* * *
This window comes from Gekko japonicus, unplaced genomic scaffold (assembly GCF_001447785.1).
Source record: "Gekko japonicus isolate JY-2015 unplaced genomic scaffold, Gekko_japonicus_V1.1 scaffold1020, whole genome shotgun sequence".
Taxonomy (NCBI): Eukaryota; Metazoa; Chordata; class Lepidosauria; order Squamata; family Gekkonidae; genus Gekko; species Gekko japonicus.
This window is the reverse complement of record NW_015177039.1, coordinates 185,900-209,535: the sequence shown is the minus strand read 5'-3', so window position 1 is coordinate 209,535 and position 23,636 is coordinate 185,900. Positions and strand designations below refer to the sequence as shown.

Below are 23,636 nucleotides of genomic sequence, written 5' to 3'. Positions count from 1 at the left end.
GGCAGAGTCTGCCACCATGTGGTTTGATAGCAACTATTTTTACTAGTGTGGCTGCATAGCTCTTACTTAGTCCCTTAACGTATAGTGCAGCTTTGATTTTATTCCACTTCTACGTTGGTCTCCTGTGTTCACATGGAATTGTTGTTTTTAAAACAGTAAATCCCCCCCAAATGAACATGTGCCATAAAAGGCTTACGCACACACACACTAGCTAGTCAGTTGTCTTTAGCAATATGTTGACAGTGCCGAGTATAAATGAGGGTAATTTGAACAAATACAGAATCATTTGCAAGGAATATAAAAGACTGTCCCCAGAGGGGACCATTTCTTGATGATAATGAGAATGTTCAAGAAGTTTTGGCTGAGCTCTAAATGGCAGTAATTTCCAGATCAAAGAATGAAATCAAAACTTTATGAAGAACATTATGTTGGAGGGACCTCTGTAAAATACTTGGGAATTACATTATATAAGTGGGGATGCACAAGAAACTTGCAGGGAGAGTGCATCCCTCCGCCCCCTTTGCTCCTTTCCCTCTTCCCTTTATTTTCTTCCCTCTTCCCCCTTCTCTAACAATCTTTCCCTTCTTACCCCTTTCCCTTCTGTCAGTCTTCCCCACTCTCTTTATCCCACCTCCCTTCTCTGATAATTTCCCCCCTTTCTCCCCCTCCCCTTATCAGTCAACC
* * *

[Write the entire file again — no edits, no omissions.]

This window comes from Gekko japonicus, unplaced genomic scaffold (assembly GCF_001447785.1).
Source record: "Gekko japonicus isolate JY-2015 unplaced genomic scaffold, Gekko_japonicus_V1.1 scaffold1020, whole genome shotgun sequence".
Taxonomy (NCBI): Eukaryota; Metazoa; Chordata; class Lepidosauria; order Squamata; family Gekkonidae; genus Gekko; species Gekko japonicus.
This window is the reverse complement of record NW_015177039.1, coordinates 185,900-209,535: the sequence shown is the minus strand read 5'-3', so window position 1 is coordinate 209,535 and position 23,636 is coordinate 185,900. Positions and strand designations below refer to the sequence as shown.

Below are 23,636 nucleotides of genomic sequence, written 5' to 3'. Positions count from 1 at the left end.
GGCAGAGTCTGCCACCATGTGGTTTGATAGCAACTATTTTTACTAGTGTGGCTGCATAGCTCTTACTTAGTCCCTTAACGTATAGTGCAGCTTTGATTTTATTCCACTTCTACGTTGGTCTCCTGTGTTCACATGGAATTGTTGTTTTTAAAACAGTAAATCCCCCCCAAATGAACATGTGCCATAAAAGGCTTACGCACACACACACTAGCTAGTCAGTTGTCTTTAGCAATATGTTGACAGTGCCGAGTATAAATGAGGGTAATTTGAACAAATACAGAATCATTTGCAAGGAATATAAAAGACTGTCCCCAGAGGGGACCATTTCTTGATGATAATGAGAATGTTCAAGAAGTTTTGGCTGAGCTCTAAATGGCAGTAATTTCCAGATCAAAGAATGAAATCAAAACTTTATGAAGAACATTATGTTGGAGGGACCTCTGTAAAATACTTGGGAATTACATTATATAAGTGGGGATGCACAAGAAACTTGCAGGGAGAGTGCATCCCTCCGCCCCCTTTGCTCCTTTCCCTCTTCCCTTTATTTTCTTCCCTCTTCCCCCTTCTCTAACAATCTTTCCCTTCTTACCCCTTTCCCTTCTGTCAGTCTTCCCCACTCTCTTTATCCCACCTCCCTTCTCTGATAATTTCCCCCCTTTCTCCCCCTCCCCTTATCAGTCAACC